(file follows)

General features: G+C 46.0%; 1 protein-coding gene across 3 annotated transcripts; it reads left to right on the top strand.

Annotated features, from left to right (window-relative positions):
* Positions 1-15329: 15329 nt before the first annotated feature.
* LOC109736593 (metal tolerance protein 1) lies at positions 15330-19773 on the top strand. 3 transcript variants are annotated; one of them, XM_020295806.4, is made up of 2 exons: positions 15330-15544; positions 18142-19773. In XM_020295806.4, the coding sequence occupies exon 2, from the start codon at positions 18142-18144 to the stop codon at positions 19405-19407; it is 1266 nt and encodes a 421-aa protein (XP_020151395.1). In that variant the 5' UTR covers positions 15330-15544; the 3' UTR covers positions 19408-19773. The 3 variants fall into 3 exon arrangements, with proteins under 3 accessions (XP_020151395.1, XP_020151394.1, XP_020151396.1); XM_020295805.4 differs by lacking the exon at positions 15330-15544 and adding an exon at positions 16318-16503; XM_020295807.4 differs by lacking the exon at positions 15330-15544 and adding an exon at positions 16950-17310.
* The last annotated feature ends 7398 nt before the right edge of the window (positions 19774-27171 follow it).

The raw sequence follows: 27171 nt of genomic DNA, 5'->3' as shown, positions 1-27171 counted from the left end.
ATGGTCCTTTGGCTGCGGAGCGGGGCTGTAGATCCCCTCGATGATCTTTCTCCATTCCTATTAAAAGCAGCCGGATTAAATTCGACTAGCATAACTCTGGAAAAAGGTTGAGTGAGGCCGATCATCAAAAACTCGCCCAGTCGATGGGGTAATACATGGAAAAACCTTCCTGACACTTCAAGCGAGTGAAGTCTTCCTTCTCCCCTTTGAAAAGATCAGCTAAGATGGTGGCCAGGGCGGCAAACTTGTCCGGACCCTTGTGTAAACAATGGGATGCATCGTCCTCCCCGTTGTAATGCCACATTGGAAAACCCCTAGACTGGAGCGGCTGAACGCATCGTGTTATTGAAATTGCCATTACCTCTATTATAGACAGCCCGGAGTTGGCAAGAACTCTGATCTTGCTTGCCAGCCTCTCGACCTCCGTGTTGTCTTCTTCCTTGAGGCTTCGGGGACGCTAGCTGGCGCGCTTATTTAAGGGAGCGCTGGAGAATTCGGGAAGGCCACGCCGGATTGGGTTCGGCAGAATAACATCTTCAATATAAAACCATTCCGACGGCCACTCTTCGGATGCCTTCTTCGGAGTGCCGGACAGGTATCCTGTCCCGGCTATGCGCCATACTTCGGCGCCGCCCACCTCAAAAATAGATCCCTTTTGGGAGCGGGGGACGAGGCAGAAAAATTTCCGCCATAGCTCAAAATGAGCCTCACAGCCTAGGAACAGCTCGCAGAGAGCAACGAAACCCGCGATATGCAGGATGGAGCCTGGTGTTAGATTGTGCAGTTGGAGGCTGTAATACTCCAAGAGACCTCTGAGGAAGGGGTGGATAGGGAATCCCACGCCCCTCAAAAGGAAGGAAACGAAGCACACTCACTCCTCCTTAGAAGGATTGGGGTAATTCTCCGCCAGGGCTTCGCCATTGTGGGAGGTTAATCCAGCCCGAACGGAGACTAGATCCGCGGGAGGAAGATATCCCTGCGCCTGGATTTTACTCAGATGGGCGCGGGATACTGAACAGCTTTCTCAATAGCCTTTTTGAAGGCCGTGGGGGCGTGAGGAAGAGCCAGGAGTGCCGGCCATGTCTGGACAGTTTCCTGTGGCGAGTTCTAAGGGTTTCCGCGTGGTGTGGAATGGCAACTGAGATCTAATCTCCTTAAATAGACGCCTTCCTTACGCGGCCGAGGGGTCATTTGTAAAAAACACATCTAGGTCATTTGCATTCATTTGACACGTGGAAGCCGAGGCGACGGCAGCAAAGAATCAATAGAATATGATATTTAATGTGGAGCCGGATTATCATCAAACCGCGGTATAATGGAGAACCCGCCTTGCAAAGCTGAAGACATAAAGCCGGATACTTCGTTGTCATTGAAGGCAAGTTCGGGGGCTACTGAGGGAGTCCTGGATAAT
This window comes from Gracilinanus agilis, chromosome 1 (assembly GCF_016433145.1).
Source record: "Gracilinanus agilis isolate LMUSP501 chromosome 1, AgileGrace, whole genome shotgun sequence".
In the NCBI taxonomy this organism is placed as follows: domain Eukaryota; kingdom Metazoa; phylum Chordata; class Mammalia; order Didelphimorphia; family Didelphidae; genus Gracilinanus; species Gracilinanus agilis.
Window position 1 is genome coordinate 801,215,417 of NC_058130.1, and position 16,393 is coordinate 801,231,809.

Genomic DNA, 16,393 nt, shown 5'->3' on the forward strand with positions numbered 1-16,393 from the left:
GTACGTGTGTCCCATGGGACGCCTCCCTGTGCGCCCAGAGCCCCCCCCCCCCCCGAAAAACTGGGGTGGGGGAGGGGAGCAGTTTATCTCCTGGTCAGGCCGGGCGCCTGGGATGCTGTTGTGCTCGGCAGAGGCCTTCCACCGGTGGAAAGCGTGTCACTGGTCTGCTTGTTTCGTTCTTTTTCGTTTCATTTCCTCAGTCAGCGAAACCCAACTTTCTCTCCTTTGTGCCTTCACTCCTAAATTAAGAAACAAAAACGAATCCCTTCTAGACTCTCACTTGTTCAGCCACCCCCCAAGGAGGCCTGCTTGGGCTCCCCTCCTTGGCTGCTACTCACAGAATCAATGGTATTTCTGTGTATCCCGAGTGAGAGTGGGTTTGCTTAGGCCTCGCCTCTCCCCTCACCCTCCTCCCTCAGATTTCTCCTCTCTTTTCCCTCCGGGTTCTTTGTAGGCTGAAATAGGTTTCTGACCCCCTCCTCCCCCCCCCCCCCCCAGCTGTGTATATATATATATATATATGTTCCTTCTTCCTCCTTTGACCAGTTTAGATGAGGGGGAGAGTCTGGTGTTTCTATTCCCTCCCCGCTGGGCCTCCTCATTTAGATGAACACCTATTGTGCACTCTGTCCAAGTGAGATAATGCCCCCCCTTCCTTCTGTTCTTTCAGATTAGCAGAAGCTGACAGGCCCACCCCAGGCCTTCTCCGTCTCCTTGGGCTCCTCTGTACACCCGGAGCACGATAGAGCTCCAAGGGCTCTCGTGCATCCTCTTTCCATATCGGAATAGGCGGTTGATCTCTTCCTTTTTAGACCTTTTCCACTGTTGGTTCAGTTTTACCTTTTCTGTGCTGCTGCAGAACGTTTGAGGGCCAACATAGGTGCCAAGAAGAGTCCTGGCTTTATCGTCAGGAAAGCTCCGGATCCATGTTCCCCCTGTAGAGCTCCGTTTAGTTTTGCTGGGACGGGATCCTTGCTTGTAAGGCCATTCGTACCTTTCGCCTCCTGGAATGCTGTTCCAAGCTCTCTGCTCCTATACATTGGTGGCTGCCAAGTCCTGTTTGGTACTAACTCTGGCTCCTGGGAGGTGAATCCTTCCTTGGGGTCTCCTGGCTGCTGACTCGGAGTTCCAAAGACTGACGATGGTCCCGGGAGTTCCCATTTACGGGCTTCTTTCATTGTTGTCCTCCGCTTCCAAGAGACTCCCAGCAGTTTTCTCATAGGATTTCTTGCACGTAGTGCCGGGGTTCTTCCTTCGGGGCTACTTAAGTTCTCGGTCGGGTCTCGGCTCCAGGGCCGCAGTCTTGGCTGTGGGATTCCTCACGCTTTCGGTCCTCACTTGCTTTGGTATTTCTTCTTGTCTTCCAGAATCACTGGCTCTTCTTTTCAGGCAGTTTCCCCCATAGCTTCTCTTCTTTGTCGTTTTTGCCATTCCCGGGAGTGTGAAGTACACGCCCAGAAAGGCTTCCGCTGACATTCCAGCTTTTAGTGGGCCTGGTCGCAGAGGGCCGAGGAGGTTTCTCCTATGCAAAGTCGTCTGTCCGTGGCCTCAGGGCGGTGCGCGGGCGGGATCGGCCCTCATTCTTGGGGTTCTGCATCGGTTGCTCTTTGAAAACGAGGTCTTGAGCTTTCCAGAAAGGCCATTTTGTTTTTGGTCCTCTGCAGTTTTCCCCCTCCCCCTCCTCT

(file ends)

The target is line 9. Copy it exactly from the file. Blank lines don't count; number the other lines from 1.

Source record: "Gracilinanus agilis isolate LMUSP501 chromosome 1, AgileGrace, whole genome shotgun sequence".